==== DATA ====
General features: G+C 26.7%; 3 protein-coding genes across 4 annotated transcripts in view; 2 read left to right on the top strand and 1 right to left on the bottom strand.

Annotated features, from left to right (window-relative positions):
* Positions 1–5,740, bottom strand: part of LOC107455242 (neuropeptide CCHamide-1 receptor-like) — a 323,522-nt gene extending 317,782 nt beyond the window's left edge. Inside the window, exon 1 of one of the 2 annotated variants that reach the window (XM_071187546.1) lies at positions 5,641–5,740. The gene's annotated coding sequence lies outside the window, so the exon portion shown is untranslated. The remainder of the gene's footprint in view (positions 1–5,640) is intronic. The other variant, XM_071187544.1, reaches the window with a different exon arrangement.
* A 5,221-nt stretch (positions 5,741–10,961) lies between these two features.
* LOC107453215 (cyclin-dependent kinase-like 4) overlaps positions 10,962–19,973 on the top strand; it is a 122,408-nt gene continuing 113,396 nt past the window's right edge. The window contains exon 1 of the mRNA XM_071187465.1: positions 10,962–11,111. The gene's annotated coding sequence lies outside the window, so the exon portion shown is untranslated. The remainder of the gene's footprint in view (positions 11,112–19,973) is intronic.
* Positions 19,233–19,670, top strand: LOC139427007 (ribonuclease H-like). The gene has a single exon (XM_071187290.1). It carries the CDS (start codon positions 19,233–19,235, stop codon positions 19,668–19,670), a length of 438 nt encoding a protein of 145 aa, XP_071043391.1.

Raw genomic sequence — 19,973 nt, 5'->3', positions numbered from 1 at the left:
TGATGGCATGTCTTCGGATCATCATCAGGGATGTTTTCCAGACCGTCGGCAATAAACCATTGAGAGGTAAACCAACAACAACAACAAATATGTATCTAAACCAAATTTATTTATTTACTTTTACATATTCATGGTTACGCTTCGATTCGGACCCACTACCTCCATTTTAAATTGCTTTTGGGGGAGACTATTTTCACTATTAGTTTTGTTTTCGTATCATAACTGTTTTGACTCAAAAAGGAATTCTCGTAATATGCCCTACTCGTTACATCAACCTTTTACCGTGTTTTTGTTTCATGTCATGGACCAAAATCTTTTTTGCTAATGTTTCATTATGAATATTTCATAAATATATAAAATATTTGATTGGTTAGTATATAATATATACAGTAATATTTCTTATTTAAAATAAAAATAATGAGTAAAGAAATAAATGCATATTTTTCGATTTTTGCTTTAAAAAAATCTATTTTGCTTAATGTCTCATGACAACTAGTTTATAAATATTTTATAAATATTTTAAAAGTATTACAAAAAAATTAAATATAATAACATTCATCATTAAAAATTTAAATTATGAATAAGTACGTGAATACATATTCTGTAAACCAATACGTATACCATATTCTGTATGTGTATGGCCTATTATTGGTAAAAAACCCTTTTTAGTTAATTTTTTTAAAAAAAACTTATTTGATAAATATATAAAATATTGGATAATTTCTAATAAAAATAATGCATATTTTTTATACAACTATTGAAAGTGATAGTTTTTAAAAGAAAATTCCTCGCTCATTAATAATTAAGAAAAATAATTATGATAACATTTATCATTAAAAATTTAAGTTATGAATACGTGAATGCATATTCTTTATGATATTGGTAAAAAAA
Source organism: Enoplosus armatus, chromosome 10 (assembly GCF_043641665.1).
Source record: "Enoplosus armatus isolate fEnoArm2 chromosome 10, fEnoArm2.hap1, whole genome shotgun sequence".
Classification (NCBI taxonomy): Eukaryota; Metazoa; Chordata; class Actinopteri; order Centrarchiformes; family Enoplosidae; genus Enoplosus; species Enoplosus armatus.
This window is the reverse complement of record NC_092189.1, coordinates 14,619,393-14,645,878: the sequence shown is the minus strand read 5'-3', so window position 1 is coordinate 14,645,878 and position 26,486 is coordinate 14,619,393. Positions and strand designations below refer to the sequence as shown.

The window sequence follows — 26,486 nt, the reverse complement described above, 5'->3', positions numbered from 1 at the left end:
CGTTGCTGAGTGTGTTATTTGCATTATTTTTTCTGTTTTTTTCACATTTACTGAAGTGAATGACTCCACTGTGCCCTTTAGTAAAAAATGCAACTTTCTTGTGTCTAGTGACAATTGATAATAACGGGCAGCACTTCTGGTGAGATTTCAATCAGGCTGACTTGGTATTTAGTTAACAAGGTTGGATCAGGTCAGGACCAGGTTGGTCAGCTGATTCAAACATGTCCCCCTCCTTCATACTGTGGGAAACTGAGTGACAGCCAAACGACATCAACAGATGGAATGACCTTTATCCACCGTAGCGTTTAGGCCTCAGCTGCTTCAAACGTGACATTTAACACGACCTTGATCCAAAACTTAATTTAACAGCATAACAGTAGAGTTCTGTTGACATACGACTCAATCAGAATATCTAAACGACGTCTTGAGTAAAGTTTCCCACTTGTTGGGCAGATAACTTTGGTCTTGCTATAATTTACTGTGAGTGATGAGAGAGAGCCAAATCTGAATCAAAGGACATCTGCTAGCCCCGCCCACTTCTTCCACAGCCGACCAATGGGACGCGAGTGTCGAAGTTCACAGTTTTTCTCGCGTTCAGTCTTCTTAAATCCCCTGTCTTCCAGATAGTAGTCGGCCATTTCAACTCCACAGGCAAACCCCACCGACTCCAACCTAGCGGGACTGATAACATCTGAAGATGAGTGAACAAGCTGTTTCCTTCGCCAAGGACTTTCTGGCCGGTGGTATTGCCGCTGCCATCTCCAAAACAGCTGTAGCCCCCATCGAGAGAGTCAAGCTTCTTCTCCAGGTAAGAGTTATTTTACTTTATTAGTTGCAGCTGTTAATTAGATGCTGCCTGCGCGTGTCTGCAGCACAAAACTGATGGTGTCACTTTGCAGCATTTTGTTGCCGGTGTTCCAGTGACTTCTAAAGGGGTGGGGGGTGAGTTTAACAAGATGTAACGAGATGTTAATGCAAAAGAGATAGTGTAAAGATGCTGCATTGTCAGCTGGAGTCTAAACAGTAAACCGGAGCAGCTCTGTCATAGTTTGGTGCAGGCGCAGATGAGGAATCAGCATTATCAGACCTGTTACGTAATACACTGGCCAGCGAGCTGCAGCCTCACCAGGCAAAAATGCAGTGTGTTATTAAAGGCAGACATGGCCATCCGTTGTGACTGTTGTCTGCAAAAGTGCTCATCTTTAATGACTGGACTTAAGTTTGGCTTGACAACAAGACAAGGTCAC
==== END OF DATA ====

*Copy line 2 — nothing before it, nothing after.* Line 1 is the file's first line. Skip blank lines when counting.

Annotated features, from left to right (window-relative positions):